Rules cannot be applied selectively and practices cannot be reviewed in a vacuum
As the court case between an independent panel representing the Aljunied and Hougang Town Council (AHTC) and certain members of the Workers’ Party (WP) drags on, it becomes increasingly evident that there are several grey areas that regulate how town councils are run. Arguably, these issues have never come to the fore because all town councils were previously run by the dominant Peoples’ Action Party (PAP). These issues have only arisen as a result of HDB taking issue with certain decisions and payments made by the WP run AHTC.
A witness to the ongoing trial, a Mr Owen Hawkes, who is an accountant at KPMG testified in court that the Standard Operating Procedures (SOPs) of AHTC were “not well thought out”, “not clear” and “short”. To bolster his contention, Hawkes went on to elaborate that “Trust is not control” and that SOPs were required to ensure control where trust fails. I find this to be a very circular line of reasoning. The whole of point of appointing an agent is that you rely on them to do what you have engaged them to do. In so doing, all the WP could have done was to appoint someone willing to do the job who also had the right experience. There is no suggestion that FMSS did not meet this criteria given that they had previously managed Hougang Town Council. If the WP had to control everything, then there is no need for an agent to be appointed. They might as well do it themselves?
Secondly, are we judging the WP’s lack of SOPs on its own merits or in comparison with the SOPs of the other PAP managed town councils? What is the industry standard? What is the market practice? WP has to be judged solely in line with prevailing market practice and not at a higher standard. Has Hawkes also reviewed the SOPs of the other town councils before coming to his conclusion? If he is speaking in a vacuum, then I am afraid that his opinion loses credibility because he has no context.
There is also an assertion that the WP should have retained the incumbent agent instead of appointing FMSS. However, it is completely normal for new management to bring in new talent. The corporate world does this all the time. I don’t understand why that is considered sinister? Besides, there is also the possibility that the WP would have had difficulty finding an agent willing to work with them in the first place. Town council management is after all a very niche and closed market. Did Hawkes consider this when drafting his report?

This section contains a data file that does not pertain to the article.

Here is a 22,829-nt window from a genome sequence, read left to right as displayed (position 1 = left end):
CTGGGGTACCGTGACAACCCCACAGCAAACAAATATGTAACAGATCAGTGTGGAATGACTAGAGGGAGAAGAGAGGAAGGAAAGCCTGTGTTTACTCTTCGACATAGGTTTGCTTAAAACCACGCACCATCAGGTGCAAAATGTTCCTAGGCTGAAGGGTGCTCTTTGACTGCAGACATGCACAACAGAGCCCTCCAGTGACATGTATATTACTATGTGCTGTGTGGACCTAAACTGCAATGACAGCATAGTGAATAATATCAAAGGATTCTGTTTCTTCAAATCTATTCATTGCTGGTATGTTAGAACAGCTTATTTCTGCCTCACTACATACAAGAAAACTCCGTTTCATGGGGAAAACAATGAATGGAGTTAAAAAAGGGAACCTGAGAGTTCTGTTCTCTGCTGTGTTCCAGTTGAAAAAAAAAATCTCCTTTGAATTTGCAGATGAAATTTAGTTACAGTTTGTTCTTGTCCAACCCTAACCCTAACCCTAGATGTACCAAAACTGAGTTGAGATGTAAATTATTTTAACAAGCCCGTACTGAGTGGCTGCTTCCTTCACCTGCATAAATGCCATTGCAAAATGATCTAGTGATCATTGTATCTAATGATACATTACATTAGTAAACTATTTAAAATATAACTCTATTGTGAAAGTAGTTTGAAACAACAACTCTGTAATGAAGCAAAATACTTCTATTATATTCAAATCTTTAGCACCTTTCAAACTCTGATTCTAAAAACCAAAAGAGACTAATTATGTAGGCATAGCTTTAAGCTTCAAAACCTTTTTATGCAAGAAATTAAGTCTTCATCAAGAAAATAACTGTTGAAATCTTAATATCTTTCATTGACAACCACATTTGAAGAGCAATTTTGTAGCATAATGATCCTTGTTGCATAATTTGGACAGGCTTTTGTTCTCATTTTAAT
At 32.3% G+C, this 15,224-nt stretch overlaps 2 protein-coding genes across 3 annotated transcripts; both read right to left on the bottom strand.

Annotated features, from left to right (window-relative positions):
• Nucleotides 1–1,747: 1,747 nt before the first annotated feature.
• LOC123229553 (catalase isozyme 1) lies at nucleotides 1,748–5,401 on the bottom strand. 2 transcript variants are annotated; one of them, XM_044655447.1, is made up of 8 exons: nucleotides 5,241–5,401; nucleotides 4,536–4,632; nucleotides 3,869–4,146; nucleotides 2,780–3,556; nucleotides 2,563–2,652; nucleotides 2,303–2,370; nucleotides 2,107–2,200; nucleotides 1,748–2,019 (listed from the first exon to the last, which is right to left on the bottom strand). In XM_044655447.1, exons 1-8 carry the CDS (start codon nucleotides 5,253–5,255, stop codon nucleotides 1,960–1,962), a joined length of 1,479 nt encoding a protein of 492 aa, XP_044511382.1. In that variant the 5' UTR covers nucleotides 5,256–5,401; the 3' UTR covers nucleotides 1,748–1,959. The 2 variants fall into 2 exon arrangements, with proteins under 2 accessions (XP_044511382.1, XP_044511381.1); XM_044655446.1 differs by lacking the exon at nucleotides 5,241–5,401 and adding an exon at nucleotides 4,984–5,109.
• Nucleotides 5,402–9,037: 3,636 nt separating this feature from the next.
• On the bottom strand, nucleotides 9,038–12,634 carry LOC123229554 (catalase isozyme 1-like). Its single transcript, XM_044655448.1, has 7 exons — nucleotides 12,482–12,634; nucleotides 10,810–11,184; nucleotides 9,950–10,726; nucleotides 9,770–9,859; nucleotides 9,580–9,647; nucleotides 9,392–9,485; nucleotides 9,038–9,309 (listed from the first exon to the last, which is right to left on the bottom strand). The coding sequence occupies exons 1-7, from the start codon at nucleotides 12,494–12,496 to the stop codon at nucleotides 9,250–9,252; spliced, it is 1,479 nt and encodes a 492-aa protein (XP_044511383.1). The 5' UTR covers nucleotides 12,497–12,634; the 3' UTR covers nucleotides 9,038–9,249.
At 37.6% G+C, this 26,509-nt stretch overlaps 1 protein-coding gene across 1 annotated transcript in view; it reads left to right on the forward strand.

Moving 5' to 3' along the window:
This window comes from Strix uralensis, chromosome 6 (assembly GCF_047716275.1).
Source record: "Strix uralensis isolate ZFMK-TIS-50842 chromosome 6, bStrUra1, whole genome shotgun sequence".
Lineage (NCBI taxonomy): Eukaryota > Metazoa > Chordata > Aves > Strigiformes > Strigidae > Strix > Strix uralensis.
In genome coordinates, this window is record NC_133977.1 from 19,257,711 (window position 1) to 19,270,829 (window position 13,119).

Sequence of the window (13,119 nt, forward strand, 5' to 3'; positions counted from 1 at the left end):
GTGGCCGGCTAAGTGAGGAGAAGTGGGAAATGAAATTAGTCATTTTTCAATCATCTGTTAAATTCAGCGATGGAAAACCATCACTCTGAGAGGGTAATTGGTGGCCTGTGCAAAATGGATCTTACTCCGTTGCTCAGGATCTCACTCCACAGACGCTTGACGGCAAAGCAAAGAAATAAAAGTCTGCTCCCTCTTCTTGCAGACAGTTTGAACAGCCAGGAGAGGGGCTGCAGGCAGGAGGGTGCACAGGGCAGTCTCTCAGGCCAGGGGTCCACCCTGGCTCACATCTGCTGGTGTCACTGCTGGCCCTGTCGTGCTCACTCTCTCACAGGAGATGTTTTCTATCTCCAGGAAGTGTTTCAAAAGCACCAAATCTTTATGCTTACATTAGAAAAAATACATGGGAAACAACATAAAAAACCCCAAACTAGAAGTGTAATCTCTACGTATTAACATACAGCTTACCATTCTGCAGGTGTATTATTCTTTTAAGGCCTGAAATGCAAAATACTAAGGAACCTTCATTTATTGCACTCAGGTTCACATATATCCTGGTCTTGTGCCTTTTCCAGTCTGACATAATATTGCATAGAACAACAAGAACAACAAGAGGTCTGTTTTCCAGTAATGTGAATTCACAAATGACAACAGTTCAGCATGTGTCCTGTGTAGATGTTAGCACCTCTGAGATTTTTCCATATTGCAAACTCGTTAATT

Without looking at industry wide practices, this court case is a little bit of a shambles because it cannot identify what standard by which to hold the WP to? Before WP can be held to account in this adversarial manner, we first have to look at the SOPs and practices utilised by the PAP run town councils to identify what market standard is. Perhaps, the general standard ought to be improved upon but the WP should not be made the scapegoat for industry wide lax practices. Surely, it is the PAP run town councils (who being the majority would have set the standard) who ought to be taken to task?
With regards to allegations that the WP had acted improperly by appointing FMSS without a tender process, it is important to note that the Town Councils Financial Rules (TCFR) “provide latitude” to town councils or their chairmen “to waive requirement to call for tender altogether”. The Ministry of National Development (MND) and its former minister Mr Khaw Boon Wah had in fact permitted this “latitude” when he defended the controversial sale of a software in a town council run by the PAP to a PAP-owned company Action Information Management. Why was the PAP run town council in that instance not censured for not calling a tender if the WP are being hung out to dry for not having had a tender process?
Town councils either have the right to waive a tender process or not. You cannot give them a right only to then call them improper for utilising the right. At the end of the day, it is only fair if all town councils are held to the same code of conduct. Rules cannot be applied selectively and practices cannot be reviewed in a vacuum. Perhaps Hawkes is not the right expert for the job.